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Reflecting Demand for Nearshore Innovation, TCS Positions Ecuador as an IT Exporter

Tata Consultancy Services Latin America (TCS) has big plans for Ecuador.

The global IT consultancy’s operations in Ecuador is being positioned to turn the South American country into one of the very few exporters in its portfolio of territories in the region. “As TCS, we are looking not only at the domestic potential [of Ecuador]. We have started looking at external potential also,” said Rupesh Sinha, Ecuador Country Head at TCS, in an interview with NSAM.

“We would love to develop this location to sell to our international customers; not only regionally,” he added. “We could also look at some of our North American customers that would have operations over here. So, for them to do that work somewhere else, perhaps we could help them locally.”

The move is uncharacteristic of TCS. Though the firm has presence in 20 cities throughout Latin America, it usually provides services to local customers. It uses very few of its territories as exportation points. Mexico, Uruguay and (most recently) Guatemala remained as the only exceptions.

“We are looking not only at the domestic potential [of Ecuador]. We have started looking at external potential also”–Rupesh Sinha

Sinha assured, however, that the company is not in a hurry. Though its Ecuadorian team is already servicing North American and regional clients, the process of growing their foreign client base will be slow.

“We look forward to Ecuador getting into the global stage, slowly, in the IT industry. We have started serving some of our international customers from Ecuador on a smaller scale,” said Sinha. “We’re taking baby steps […] I see Ecuador having potential to get into that segment of service exports.”

Rupesh Sinha, Ecuador Country Head at TCS

For now, between 5% and 10% of the company’s 1,600 Ecuadorian workforce is being harnessed to serve international and regional customers. Though a small portion of TCS’s team, the whole gamut of services is being provided: from CX and back office operations to digital transformation and cloud migration.

TCS knows it still has a long way to go. The company will have to work in tandem with Ecuador’s universities and government bodies to grow the industry to the proper size of an IT services exporter. Nevertheless, Rupesh Sinah sees the country getting there in less than a decade.

“I look forward to, say, a bank which is probably based in North America, with presence in Latin America, having a small technology center in Ecuador which can serve its needs in the region,” he said. “I do foresee that in the next five years there could be technology centers, offshore/nearshore delivery centers for North American customers or some of the regional customers.”

In a Long-Term Relationship with Ecuador

This year marks TCS’s 15th anniversary with operations in Ecuador, and the firm expects to remain in the country for a while still, even with rising tensions in the streets.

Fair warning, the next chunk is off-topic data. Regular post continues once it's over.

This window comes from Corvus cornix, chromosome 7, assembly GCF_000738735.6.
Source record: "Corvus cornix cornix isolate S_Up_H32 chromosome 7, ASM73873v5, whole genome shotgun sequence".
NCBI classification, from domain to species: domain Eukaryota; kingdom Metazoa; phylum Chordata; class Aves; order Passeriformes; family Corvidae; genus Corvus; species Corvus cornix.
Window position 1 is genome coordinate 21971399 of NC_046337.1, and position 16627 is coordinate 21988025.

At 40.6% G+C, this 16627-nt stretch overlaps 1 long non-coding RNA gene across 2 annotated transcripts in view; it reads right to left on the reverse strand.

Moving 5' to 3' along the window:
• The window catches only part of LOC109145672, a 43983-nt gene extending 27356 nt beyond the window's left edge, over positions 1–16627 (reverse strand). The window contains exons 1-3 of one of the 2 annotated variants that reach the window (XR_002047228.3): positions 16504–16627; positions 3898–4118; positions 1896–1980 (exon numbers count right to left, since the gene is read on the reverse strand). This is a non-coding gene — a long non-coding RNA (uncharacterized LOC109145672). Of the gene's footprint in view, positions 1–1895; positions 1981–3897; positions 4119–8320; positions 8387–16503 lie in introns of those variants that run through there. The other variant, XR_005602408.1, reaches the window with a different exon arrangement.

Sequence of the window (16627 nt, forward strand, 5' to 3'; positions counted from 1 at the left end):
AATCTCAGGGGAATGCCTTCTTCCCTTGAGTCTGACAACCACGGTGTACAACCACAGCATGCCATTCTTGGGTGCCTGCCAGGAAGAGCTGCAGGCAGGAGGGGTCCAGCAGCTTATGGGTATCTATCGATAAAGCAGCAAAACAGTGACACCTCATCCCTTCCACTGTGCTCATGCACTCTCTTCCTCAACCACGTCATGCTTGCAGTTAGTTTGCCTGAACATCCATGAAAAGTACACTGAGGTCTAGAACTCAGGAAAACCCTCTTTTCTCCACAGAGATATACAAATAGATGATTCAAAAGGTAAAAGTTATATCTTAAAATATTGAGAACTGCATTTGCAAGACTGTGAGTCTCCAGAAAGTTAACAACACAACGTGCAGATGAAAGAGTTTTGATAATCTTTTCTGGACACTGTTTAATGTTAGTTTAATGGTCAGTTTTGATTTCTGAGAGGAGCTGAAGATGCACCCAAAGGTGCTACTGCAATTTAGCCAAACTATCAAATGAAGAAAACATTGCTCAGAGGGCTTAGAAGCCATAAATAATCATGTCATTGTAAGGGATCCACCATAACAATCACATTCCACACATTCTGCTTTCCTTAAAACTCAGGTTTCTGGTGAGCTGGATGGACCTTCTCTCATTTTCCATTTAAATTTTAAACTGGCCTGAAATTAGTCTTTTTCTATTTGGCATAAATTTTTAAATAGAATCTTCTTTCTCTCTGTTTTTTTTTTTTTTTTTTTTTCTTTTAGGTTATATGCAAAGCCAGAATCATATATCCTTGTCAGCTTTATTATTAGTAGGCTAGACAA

“I know we are in the middle of a protest, but if you look at the impact on our operations? Negligible,” assured Sinha. “In the last 15 years, we have never been in a situation where we feel the threat of not being able to meet our customer obligations due to certain sorts of events.”

Ecuador endured over two weeks of protests in June. Indigenous groups took to the streets to demand government action against climbing gas and food prices in an economy ravished by the Covid-19 pandemic. Demonstrators blocked the roads leading to the capital (Quito) and other cities, puting the country’s main urban areas under threat of food and fuel shortages.

Though the protests have been called off after demonstrators struck an agreement with federal authorities, the events will most likely add to Ecuador’s fame as an unstable territory in a region that foreign investors already consider to be politically and economically unstable. The country witnessed wide protests against the government’s economic policies in 2019 and 2020 too.

Nevertheless, TCS seems committed long-term to its relationship with the country.

“What we look at, leaving aside some of the problems of the moment, is whether it can give me a long term view; can we operate in this country over the next 15 years, 20 years, maybe forever,” explained Rupseh Sinha. “That long-term view helps us have risk mitigation plans for some of the complications that might happen.”

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In spite of the protests, Ecuador remains an attractive territory for TCS’s strategy in Latin America, assured Sinha. The country has quality perks, like its use of the US dollar as national currency, a time zone that overlaps with that of main American cities, a wide enough pool of quality IT talent and a client base with enough potential to warrant the bet.

TCS landed in Ecuador back in 2007. From that point on, the firm has been both witness and an important player to the development of the country’s IT services industry. Now, according to Rupesh Sinah, the local industry is starting to show signs of confidence in its own capabilities and will hopefully begin to bet on the building of in-house tech solutions instead of their importation.

Cesar Cantu

Cesar is the Managing Editor of Nearshore Americas. He's a journalist based in Mexico City, with experience covering foreign trade policy, agribusiness and the food industry in Mexico and Latin America.

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